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Brother Cadfael's Penance (Brother Cadfael…
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Brother Cadfael's Penance (Brother Cadfael Mysteries) (original 1994; edition 1996)

by Ellis Peters

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1,113147,423 (3.98)71
Member:Doomspark
Title:Brother Cadfael's Penance (Brother Cadfael Mysteries)
Authors:Ellis Peters
Info:Mysterious Press (1996), Mass Market Paperback, 272 pages
Collections:Your library
Rating:****
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Brother Cadfael's Penance by Ellis Peters (1994)

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English (10)  Dutch (1)  Spanish (1)  French (1)  German (1)  All languages (14)
Showing 1-5 of 10 (next | show all)
As the series progresses, the mysteries become less important to the story, with less of Cadfael's sleuthing, and the adventures more so. There's very little investigation here, but a rousing adventure and a great series of scenes of a castle under siege. A wonderful ending to a series that's become a classic. ( )
  GunnarGrey | Apr 8, 2013 |
Olivier de Bretagne has vanished after becoming a POW when Faringdon castle was betrayed. Cadfael exceeds his leave from the monastery and goes on a quest to find him. Will the monastery accept him back?

Again, there is a murder but the discovery of who committed it is inconsequential to the main story, which is a fitting and moving end to the series. ( )
  Robertgreaves | Nov 23, 2011 |
It's odd that this was the last Cadfael mystery, as the issues that are dealt with are really life-resolving, now-I-can-die-in-peace sorts of issues. Perhaps Ms. Peters had an inkling that this would be the last, or near last, of her brilliant series. As with all in the series, the historical detail is incredible and the characters seem to fit perfectly into their times. Almost for the first time we see the intensity and determination that must have been the soldier Cadfael, but without ever losing the serenity of the monk. There is a murder but it's almost an afterthought to the main plot. A lovely ending to the series starring one of the most thoroughly likable characters in all of detective fiction. ( )
  benfulton | Oct 3, 2011 |
Here we have Brother Cadfael of the Abbey of St. Peter and St. Paul in Shrewsbury musing upon the shortening days of November and the fleeting nature of life. "It may be that God is reminding me that I am approaching my November. Well, why regret it?...go contentedly into the earth with the moist, gentle, skeletal leaves, worn to cobweb fragility, like the skins of very old men..." But Cadfael has yet a task to do, a responsibility of fatherhood now that his son made known to him only recently, is in mortal danger. Will Cadfael break his vow of obedience to the Benedictine order to fulfil this responsibility? Will the pull of the calm within the pale draw him back from the world he re-enters to help his son? We are charmed by Ellis Peters in this the last book of her Brother Cadfael series, charmed by her beautiful imagery, colorful portrayal of the medieval world and her leading character, a man who bridges the best of the world he long served and the cloister he loves. ( )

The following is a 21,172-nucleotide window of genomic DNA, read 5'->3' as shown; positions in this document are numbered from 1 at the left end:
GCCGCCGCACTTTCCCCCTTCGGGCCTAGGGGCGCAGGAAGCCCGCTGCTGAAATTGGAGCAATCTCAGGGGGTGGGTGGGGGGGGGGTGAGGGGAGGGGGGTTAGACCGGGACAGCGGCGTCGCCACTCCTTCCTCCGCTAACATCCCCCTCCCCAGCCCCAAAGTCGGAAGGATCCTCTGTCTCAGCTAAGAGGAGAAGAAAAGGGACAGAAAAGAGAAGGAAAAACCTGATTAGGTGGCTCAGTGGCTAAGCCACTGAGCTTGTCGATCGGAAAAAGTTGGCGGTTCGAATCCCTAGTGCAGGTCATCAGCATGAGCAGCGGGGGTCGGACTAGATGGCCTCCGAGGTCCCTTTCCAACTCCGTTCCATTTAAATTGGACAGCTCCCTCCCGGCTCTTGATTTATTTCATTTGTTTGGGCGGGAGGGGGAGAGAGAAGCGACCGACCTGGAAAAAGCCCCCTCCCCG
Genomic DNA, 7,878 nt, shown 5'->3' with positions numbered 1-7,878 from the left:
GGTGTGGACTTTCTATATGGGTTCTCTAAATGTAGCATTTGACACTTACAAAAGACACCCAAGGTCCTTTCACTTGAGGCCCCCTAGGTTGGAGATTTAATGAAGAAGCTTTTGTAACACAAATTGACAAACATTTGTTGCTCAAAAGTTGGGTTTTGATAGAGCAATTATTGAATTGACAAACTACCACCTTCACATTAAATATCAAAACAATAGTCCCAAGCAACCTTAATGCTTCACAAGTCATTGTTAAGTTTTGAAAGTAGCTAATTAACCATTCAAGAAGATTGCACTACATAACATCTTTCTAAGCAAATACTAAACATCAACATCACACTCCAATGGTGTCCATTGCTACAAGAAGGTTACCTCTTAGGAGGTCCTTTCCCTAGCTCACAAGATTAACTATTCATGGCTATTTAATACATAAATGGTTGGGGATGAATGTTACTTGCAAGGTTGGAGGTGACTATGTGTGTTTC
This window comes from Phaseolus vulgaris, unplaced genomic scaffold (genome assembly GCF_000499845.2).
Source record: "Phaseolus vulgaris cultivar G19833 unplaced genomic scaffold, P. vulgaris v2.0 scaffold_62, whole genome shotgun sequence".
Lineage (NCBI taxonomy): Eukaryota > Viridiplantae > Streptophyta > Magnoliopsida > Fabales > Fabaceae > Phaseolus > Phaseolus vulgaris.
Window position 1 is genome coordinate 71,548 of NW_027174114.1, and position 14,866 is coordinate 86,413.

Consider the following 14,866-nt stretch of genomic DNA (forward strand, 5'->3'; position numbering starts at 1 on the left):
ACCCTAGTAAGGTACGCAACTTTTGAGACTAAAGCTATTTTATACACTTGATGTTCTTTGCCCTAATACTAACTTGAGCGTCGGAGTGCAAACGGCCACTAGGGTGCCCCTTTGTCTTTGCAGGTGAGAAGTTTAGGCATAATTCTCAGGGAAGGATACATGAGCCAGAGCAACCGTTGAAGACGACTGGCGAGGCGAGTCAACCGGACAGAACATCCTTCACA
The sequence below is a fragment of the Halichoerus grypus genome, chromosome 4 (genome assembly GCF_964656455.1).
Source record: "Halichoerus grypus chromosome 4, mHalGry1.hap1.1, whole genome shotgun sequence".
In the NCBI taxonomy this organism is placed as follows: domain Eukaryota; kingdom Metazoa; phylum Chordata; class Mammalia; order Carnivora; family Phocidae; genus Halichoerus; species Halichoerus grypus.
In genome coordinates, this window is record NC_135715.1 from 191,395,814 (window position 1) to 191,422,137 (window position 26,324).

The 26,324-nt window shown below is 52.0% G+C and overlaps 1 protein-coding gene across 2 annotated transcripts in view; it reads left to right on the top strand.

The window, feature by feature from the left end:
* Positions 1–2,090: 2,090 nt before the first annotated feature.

seoulful | Aug 1, 2010 |
"De verloren zoon"
  elsalebregtse | Jul 12, 2009 |
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Author nameRoleType of authorWork?Status
Ellis Petersprimary authorall editionsconfirmed
Thorne, StephenNarratorsecondary authorsome editionsconfirmed
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The Earl of Leicester's courier came riding over the bridge that spanned the Severn, and into the town of Shrewsbury, somewhat past noon on a day at the beginning of November, with three months' news in his saddle roll.
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Amazon.com Product Description (ISBN 0446404535, Mass Market Paperback)

While Cadfael has bent Abbey rules, he has never broken his monastic vows--until now. Word has come to Shrewsbury of a treacherous act that has left 30 of Maud's knights imprisoned. All have been ransomed except Cadfael's secret son, Olivier. Conceived in Cadfael's soldiering youth and unaware of his father's identity, Olivier will die if he is not freed.

(retrieved from Amazon Mon, 30 Sep 2013 13:46:02 -0400)

(see all 5 descriptions)

In 12th Century Britain, Brother Cadfael searches for his son, Olivier de Bretagne, taken prisoner in a war between the grandchildren of William the Conqueror. In the process he discovers intrigue and murder. By the author of The Holy Thief.

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